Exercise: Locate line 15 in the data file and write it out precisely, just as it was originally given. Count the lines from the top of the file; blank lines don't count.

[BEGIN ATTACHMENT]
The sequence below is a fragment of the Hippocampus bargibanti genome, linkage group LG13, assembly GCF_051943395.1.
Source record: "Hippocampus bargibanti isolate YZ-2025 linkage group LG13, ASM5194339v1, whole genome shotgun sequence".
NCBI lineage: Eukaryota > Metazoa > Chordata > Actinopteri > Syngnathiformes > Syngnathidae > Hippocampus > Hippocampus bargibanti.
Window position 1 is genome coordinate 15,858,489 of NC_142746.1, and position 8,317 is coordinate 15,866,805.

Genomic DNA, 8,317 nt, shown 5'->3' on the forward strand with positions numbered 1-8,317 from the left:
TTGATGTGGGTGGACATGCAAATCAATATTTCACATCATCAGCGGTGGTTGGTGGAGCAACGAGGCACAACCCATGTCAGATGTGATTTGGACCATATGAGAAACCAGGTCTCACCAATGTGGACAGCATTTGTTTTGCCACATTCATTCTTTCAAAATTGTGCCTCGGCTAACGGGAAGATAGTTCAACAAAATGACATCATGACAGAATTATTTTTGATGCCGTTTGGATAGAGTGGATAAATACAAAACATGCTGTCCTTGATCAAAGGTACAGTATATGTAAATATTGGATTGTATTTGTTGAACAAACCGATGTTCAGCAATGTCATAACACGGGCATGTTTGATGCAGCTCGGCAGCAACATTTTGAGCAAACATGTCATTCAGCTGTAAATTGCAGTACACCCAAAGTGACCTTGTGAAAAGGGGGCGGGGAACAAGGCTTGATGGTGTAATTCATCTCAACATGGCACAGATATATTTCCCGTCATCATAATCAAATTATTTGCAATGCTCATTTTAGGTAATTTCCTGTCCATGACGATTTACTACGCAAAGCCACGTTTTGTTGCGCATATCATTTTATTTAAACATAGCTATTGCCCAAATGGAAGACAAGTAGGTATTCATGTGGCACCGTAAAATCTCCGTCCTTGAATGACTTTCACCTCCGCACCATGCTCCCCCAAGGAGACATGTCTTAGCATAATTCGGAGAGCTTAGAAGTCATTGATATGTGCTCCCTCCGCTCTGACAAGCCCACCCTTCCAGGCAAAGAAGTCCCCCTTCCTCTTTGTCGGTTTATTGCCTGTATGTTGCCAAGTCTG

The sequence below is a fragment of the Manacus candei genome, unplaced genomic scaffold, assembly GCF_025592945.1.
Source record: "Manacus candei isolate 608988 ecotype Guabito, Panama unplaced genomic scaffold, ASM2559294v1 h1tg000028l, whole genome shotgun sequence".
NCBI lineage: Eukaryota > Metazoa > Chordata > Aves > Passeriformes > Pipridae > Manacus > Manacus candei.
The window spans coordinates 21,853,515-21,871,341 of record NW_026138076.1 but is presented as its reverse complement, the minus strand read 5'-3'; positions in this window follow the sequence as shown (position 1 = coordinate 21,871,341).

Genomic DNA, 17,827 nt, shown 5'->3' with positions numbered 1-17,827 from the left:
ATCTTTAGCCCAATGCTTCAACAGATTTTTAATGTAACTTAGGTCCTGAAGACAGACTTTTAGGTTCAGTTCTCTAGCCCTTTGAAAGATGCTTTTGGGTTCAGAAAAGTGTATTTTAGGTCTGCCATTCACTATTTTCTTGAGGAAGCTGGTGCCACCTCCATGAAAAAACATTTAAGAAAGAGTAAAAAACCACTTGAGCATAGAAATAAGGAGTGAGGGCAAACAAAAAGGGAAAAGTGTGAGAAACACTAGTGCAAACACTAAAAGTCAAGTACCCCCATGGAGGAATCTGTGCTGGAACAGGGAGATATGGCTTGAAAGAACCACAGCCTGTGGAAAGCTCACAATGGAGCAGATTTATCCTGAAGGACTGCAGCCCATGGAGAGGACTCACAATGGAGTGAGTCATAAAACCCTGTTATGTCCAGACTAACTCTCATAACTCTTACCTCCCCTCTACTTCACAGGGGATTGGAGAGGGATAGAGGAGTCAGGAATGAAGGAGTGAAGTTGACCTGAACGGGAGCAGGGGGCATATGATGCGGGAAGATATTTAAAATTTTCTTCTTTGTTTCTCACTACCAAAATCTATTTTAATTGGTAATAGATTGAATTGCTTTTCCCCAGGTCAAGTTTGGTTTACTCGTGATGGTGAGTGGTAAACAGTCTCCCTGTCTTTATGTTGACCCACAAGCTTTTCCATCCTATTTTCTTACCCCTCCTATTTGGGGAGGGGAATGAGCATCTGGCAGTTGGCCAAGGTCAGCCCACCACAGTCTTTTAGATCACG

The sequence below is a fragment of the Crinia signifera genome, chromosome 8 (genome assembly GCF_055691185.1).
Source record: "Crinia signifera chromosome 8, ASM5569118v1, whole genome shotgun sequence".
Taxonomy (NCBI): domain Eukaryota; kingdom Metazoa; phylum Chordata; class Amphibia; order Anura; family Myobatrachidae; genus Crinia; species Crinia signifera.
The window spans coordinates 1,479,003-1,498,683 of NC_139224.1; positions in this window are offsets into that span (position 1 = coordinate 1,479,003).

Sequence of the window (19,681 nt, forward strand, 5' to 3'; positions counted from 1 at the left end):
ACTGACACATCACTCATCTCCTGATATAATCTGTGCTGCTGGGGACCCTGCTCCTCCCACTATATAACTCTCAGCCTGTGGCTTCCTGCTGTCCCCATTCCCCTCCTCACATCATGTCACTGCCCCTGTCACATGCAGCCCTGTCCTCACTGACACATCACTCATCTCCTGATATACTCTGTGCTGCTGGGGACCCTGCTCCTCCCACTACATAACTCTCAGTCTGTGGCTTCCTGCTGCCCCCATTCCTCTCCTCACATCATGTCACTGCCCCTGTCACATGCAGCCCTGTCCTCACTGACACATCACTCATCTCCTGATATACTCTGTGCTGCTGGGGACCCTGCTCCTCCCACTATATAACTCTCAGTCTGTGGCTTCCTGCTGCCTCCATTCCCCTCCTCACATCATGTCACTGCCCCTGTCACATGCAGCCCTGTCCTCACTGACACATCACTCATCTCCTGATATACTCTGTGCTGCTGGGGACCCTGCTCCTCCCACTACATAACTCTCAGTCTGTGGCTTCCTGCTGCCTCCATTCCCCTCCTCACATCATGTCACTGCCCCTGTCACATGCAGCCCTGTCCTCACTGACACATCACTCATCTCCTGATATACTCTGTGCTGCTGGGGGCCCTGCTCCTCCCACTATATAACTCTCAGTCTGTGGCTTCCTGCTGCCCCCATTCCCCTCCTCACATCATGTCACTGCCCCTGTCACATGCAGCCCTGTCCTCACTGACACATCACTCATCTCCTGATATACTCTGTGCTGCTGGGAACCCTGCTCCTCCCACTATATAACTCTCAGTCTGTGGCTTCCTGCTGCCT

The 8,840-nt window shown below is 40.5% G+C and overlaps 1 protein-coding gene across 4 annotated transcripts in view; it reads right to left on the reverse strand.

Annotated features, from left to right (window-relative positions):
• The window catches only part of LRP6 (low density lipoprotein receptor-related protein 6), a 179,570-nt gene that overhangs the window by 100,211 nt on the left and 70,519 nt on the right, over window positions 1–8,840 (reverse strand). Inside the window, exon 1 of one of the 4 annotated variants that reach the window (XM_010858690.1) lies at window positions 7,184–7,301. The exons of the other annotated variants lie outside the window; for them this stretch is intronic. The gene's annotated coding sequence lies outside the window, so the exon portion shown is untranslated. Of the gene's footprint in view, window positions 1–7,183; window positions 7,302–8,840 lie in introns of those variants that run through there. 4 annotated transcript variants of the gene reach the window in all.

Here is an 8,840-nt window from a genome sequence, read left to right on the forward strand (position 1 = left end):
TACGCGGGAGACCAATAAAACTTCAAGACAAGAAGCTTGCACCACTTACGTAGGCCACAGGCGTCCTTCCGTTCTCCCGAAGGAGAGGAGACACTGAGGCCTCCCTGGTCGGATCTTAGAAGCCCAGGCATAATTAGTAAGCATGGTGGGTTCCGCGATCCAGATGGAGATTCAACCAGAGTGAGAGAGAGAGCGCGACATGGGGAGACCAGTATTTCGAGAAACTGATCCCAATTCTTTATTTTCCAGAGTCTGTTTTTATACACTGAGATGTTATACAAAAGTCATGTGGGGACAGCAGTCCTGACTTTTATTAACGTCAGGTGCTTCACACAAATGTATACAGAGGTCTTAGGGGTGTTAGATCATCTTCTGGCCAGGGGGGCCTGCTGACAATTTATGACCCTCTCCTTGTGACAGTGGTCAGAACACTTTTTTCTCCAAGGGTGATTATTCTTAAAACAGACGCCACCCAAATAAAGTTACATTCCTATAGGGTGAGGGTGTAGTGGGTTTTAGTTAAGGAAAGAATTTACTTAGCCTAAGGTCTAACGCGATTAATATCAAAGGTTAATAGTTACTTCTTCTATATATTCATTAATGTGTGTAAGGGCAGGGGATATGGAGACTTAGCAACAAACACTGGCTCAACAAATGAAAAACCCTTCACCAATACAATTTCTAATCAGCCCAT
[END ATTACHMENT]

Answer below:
Taxonomy (NCBI): domain Eukaryota; kingdom Metazoa; phylum Chordata; class Amphibia; order Anura; family Myobatrachidae; genus Crinia; species Crinia signifera.